Mobile operators are struggling to keep up with the relentless growth of connected devices and consumer demands – the decisions they make today will ultimately affect their ability to compete, and even survive, in the 5G era.  Telcos adopting cloud-native platforms have much to gain – but what exactly is “cloud-native?” And why all the buzz?


According to James Crawshaw, Senior Analyst, Heavy Reading, “In essence, cloud-native software is designed, developed and optimized to exploit cloud technology (i.e., distributed processing and data stores). Some aspects of cloud-native use ‘traditional’ software development patterns such as automation (infrastructure and systems), API integrations and service-oriented architectures. The new bits that are specific to cloud-native patterns are the microservices architecture, containerized services, and distributed management and orchestration.”

Why do we care?

Crawshaw shares, “Telcos have a large software estate and there is no magic switch to flip everything cloud-native. So the vanguards in cloud-native tend to be greenfield operators or challengers. Verizon’s prepaid, bring-your-own-device brand Visible is a case in point.  By adopting the latest in cloud-native software they are able to change their service offering and pricing at will through software configuration, not expensive and lengthy code rewrites. Going cloud-first also allows them to grow their IT resources as the business grows.”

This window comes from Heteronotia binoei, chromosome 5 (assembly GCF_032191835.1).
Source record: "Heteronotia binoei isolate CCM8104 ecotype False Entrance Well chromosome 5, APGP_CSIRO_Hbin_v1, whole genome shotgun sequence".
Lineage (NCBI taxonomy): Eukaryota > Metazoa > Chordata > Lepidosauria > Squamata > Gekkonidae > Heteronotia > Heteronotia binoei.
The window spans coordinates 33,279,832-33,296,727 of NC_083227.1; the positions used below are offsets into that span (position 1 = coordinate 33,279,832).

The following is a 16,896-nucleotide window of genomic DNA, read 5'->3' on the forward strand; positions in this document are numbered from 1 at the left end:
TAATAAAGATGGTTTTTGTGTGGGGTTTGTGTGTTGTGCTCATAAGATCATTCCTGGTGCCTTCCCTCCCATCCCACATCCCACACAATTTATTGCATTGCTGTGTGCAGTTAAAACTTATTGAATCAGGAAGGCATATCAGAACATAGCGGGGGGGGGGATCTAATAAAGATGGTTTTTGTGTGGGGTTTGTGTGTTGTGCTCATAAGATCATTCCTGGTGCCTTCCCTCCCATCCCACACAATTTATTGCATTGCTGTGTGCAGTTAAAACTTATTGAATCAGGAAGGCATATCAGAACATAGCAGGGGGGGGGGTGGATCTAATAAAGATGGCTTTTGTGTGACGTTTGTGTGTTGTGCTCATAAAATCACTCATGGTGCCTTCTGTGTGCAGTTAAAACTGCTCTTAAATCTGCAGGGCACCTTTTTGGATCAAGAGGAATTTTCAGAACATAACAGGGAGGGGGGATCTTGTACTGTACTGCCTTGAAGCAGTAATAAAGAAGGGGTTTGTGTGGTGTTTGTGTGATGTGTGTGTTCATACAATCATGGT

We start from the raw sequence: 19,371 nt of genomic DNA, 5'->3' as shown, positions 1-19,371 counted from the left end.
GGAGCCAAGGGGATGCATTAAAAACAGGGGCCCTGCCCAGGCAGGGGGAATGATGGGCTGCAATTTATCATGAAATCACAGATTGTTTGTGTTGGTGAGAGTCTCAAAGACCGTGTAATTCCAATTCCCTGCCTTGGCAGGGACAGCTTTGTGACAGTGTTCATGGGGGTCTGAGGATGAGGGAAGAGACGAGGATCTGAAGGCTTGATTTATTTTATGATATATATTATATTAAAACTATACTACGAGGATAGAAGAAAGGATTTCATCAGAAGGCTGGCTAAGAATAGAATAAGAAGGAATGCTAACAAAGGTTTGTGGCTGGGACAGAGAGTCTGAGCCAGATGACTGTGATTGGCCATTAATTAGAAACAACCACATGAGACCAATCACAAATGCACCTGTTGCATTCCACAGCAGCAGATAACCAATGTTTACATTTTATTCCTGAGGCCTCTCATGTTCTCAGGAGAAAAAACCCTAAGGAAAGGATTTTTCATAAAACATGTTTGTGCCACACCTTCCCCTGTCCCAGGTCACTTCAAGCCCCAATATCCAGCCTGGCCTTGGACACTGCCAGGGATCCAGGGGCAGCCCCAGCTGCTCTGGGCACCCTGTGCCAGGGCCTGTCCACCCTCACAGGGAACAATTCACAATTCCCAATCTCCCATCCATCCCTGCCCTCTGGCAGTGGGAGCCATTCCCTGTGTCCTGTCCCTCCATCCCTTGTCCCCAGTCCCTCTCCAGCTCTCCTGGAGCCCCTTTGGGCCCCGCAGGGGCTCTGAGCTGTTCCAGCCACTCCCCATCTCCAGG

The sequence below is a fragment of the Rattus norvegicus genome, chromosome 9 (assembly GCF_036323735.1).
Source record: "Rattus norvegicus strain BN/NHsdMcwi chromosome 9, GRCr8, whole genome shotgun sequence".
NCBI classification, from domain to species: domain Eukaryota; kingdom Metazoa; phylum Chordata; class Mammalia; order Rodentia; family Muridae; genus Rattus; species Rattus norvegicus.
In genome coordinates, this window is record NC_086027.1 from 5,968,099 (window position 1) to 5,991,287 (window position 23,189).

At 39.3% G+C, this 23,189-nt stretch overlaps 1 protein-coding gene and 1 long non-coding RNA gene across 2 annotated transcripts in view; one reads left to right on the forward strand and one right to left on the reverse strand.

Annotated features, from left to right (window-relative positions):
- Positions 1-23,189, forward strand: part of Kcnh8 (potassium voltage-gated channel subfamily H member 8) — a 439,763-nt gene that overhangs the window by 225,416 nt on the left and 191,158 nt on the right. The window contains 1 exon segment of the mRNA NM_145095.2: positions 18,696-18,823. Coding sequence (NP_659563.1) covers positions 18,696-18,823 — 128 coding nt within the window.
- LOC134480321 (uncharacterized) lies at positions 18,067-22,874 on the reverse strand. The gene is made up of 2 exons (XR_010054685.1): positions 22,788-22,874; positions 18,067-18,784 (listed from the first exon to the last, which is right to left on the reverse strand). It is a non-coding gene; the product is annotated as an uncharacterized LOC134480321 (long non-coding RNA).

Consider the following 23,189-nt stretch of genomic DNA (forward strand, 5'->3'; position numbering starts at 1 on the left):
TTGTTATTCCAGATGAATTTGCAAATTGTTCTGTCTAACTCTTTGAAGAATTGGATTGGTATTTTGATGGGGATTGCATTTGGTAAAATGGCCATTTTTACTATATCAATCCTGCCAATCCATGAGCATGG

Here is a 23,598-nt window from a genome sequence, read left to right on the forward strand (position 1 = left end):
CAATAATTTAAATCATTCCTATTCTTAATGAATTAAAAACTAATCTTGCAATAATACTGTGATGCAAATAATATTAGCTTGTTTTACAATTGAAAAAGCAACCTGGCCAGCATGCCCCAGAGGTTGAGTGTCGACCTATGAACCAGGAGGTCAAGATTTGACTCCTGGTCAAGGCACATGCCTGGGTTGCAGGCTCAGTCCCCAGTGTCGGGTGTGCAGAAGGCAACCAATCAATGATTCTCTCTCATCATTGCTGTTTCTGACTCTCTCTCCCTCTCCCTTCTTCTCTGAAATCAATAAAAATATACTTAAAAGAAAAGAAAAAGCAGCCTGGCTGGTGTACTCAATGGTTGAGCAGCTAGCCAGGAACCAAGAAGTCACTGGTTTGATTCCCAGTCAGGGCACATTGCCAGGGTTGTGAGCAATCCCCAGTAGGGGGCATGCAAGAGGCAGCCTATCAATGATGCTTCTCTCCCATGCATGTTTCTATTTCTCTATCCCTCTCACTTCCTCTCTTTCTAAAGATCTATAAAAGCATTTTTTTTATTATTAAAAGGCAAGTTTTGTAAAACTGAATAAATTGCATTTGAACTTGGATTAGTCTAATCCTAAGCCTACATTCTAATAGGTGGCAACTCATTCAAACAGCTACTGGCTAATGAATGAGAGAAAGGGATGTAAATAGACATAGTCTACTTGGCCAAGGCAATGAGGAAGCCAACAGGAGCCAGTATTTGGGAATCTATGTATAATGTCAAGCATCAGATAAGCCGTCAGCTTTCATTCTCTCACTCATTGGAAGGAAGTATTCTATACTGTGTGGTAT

Mavenir on Cloud-Native

Mavenir’s cloud-native 5G core networking technology is architected to support virtually everything from the consumer, enterprise and industrial sectors. With network slicing capabilities it is possible to optimize 5G enabled applications, to support requirements as diverse as ultra-low latency and high-reliability industrial automation to high-density ultra-high-throughput required for mobile IoT and Over the Top content delivery, on the same network.

With numerous successful 5G demonstrations and trials in progress globally, Mavenir’s cloud-native infrastructure and open development approach are helping operators redefine their mobile network economics.

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